Even before he was born, Ferdinand Mount knew absolutely everyone. "What an interesting and varied life I seem to have led in the womb," he reflects, "going to a bazaar with Unity Mitford, out on the razzle with Dylan Thomas and Philip Toynbee, possibly Burgess and Maclean, too."
His life as a journalist, novelist and political pundit has been equally interesting and varied, and, as the index of Cold Cream attests, equally packed with famous names - from Harold Acton, whom he visited at La Pietra late one summer ("It is still dangerous to take a sun bath"), to "Cousin Dave" Cameron, whom he first met when Dave was a schoolboy ("He instantly put me at my ease").
Mount eschews chronology and jumps about a lot, an approach he shares with Mark Twain, who thought "the right way to do an autobiography" is to "start it at no particular time in your life; wander at your free will all over your life; talk only about the thing which interests you for the moment; drop it the moment its interest threatens to pale, and turn your talk upon the new and more interesting thing that has intruded itself into your mind meantime".
This approach is a little confusing at times, but never dull, and its immediacy is heightened by Mount's frequent recourse to the historic present tense. At Eton, for example, to which he won a scholarship, "Most of us are the sons of distinguished people, except for me because my parents are distinguished for not doing anything." Among his schoolmates is Charlie Shelburne, whose flogging for some trivial offence, with Mount in ceremonial attendance, is one of many comic highlights, and seems to sum up the spirit of the place:
So . . . here is Lord Shelburne taking down his trousers and the Holy Poker [school verger] handing the Head Prune [headmaster] a bundle of birch twigs and Dr Birley measuring out his run . . . and letting fly with his sawn-off besom at the rosy buttocks . . . while I stand by simpering in my fancy waistcoat with a sanguine carnation in my buttonhole.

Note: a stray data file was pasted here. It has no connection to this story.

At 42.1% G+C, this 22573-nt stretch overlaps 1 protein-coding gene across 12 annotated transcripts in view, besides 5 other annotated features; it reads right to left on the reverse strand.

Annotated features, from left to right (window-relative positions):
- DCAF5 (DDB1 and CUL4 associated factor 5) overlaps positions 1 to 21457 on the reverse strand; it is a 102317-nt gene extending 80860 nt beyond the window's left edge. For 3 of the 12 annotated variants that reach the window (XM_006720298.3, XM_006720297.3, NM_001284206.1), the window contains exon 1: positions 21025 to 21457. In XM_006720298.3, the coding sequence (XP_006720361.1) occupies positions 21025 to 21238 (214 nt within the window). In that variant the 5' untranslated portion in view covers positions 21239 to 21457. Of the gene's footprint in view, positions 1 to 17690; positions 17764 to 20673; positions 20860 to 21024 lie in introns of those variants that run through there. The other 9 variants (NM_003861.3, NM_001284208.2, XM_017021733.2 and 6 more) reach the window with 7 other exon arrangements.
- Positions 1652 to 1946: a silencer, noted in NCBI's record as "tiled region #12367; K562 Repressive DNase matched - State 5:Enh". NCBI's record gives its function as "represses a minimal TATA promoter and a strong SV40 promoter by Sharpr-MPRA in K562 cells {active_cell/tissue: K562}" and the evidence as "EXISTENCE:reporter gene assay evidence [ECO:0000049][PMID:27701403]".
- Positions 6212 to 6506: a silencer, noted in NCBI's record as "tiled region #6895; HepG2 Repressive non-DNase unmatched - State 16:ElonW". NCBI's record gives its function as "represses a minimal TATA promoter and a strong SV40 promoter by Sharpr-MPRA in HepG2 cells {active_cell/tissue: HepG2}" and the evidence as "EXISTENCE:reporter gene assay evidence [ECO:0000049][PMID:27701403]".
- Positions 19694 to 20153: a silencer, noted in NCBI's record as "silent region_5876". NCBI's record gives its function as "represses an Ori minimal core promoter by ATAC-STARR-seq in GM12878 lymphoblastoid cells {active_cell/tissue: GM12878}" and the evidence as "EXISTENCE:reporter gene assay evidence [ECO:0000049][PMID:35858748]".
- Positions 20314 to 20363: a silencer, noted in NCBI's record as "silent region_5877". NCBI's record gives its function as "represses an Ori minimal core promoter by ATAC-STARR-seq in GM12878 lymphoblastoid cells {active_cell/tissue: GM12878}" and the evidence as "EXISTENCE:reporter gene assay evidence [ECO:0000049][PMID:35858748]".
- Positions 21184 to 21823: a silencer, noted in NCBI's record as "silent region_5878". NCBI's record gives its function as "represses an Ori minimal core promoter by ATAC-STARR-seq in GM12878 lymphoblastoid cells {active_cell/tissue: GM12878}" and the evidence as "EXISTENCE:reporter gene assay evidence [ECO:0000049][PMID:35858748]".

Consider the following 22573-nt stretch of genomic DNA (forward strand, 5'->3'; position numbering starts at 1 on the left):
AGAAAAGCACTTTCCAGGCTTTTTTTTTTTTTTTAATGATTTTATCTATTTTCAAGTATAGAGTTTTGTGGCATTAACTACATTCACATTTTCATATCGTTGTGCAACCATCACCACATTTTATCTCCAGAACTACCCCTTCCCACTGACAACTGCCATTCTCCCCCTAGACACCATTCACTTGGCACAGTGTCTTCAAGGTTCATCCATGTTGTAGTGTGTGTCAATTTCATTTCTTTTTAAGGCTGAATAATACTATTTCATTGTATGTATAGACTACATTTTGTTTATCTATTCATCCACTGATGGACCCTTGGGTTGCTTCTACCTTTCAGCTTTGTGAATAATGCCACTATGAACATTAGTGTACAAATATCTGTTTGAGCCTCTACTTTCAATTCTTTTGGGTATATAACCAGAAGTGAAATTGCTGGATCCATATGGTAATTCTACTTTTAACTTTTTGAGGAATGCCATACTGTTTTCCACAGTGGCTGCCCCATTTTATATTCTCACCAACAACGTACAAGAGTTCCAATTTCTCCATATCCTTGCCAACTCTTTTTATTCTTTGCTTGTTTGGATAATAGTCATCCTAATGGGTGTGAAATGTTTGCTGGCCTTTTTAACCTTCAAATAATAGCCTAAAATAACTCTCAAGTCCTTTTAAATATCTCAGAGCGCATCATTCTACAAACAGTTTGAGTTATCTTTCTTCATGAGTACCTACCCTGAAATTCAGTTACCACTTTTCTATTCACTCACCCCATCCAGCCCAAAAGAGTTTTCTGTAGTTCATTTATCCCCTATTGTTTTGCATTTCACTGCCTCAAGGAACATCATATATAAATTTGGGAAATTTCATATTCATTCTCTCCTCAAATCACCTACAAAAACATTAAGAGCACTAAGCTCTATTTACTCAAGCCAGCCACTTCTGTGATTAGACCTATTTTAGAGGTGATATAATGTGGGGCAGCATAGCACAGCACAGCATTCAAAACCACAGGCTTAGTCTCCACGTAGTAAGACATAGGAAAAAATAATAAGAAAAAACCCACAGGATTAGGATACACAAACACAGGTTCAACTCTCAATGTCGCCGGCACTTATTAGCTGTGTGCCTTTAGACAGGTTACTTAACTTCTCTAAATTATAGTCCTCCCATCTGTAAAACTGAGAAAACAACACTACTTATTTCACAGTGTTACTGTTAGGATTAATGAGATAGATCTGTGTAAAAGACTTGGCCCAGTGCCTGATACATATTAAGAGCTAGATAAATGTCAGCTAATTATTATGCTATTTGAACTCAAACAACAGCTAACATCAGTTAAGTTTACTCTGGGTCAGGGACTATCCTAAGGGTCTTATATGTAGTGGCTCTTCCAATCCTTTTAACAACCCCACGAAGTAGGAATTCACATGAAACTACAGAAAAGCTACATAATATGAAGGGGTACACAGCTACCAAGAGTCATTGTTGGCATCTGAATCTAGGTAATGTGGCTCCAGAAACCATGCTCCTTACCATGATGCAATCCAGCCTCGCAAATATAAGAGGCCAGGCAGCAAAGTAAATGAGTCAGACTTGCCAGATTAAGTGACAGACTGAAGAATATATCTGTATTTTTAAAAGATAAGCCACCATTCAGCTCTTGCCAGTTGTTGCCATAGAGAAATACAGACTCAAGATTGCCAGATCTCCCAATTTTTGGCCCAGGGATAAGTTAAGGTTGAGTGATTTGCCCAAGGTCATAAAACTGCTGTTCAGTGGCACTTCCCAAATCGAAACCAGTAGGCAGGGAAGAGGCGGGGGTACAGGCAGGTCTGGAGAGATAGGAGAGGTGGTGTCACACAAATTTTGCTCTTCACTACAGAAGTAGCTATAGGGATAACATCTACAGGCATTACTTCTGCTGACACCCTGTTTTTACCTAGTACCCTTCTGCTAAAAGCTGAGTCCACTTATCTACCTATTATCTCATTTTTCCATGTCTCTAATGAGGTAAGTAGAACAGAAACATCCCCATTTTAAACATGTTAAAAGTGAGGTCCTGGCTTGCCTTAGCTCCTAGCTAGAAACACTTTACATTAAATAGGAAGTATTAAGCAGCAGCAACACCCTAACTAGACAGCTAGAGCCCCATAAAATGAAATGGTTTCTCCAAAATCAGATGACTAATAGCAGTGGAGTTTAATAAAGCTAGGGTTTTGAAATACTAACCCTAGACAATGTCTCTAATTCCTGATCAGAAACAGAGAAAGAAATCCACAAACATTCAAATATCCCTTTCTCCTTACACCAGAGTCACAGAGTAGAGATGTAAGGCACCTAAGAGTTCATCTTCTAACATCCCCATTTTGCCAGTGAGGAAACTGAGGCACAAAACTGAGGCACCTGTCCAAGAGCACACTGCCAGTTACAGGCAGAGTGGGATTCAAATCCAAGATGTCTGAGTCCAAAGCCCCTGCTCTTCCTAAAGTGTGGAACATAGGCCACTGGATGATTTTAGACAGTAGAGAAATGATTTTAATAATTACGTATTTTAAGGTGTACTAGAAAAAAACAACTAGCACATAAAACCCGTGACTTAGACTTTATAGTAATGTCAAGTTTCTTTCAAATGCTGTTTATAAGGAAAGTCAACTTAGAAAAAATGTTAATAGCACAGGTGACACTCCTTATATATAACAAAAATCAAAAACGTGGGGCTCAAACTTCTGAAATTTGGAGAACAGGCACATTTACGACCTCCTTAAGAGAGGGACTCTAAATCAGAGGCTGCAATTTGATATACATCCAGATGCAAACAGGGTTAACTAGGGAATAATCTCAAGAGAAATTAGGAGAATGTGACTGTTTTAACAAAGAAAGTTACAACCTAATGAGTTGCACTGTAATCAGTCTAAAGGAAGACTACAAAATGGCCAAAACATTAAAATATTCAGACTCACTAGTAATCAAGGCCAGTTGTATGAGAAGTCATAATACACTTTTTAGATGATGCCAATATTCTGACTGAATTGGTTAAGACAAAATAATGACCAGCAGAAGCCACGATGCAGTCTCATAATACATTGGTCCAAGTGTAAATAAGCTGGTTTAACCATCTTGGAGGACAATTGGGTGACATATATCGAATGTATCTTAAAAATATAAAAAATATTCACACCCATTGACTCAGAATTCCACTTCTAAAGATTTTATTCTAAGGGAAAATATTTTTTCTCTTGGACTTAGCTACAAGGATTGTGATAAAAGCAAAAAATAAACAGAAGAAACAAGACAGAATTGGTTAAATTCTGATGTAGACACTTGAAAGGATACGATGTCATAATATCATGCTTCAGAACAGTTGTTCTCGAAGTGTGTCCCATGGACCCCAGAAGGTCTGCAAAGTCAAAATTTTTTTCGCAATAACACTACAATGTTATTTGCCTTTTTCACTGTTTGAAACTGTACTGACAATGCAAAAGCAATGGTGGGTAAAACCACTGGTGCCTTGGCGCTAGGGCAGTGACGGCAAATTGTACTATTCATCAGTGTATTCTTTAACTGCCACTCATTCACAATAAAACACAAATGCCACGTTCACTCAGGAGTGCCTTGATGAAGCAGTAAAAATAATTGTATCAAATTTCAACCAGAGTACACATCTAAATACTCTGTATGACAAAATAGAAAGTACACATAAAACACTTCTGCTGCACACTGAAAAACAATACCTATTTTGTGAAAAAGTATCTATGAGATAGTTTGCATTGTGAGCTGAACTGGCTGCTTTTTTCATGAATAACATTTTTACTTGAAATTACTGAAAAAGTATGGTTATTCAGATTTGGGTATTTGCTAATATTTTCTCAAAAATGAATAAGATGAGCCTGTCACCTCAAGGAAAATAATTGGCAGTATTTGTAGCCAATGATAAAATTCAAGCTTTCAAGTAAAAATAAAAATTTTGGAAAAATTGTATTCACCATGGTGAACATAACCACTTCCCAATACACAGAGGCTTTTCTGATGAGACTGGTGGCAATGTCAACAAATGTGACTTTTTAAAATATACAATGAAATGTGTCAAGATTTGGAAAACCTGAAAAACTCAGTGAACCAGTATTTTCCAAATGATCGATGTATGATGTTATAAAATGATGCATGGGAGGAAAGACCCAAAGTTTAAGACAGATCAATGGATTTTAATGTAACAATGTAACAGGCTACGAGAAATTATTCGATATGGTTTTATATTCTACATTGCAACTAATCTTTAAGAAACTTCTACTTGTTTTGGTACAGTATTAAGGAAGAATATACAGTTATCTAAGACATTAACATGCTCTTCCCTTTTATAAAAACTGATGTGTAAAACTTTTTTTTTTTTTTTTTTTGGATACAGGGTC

Mount's tone is relentlessly self-deprecating, owing a certain amount to Anthony Powell - or "Uncle Tony", as his mother was related to Powell's wife (and was also the "face" of Pond's Cold Cream: "Lady Julia Pakenham", the advertisements boasted, "says she owes her flawless complexion to Pond's Cold Cream") - and rather more to P G Wodehouse.
His first job in journalism, in 1965, was as the sole leader writer of the Daily Sketch, "a tabloid for housemaids in an age when nobody except its proprietor could afford to employ housemaids". Like all his jobs (such as his editorship of the Times Literary Supplement, which he characteristically neglects to mention), it was acquired through "personal recommendation", in this case that of the proprietor, at whose country house Mount had endured some taxing weekends. The Sketch's editor, he recalls, "took delivery of me with good-humoured resignation, like someone receiving a hideous vase from a rich aunt".
As he rambles silkily hither and yon, Mount takes in seemingly random swaths of history, social, literary and political. The political bits are the funniest, particularly those about Margaret Thatcher, whom he first met when she was 39, looking "like one of the overage milkmaids in the chorus of the Bath panto".
Years later, he finds himself accidentally working for her at Downing Street, making up her policies, writing her speeches and helping to trip up her cabinet enemies - "The target had to be lured off his own ground, denied the support of his consiglieri, disoriented and confronted by superior forces." The Mafia reference is apt, as at one stage Mount is assisted by his old fag from Eton, and there are other echoes of criminality. Getting Thatcher to utter the sentence "The National Health Service is safe with us", for example, was like pulling teeth. It "came out in the listless drone of a hostage reading a statement prepared by her captors - which is what it was".
There are some wonderfully Yes, Prime Minister moments, such as her mad dismissal of some suggestion of Geoffrey Howe's. "I can't let the mill girls of Bolton down," she tells him. "It was too late to point out that by now there weren't any mill girls in Bolton because there weren't any mills," Mount writes.
Working for her was "a holiday from irony". It sounds pretty hellish, but he grew quite fond of "this strange, tense, ruthless, but deeply honourable and usually honest woman", with her "eager, waddling walk". Returning to his panto theme, he humanises her in the spectacle of her standing "by the huge grate at Chequers, exhausted by the day's work like Cinders after a hard time with the Ugly Sisters".
Cold Cream will delight literary toffs and Tories, but deserves a much wider readership.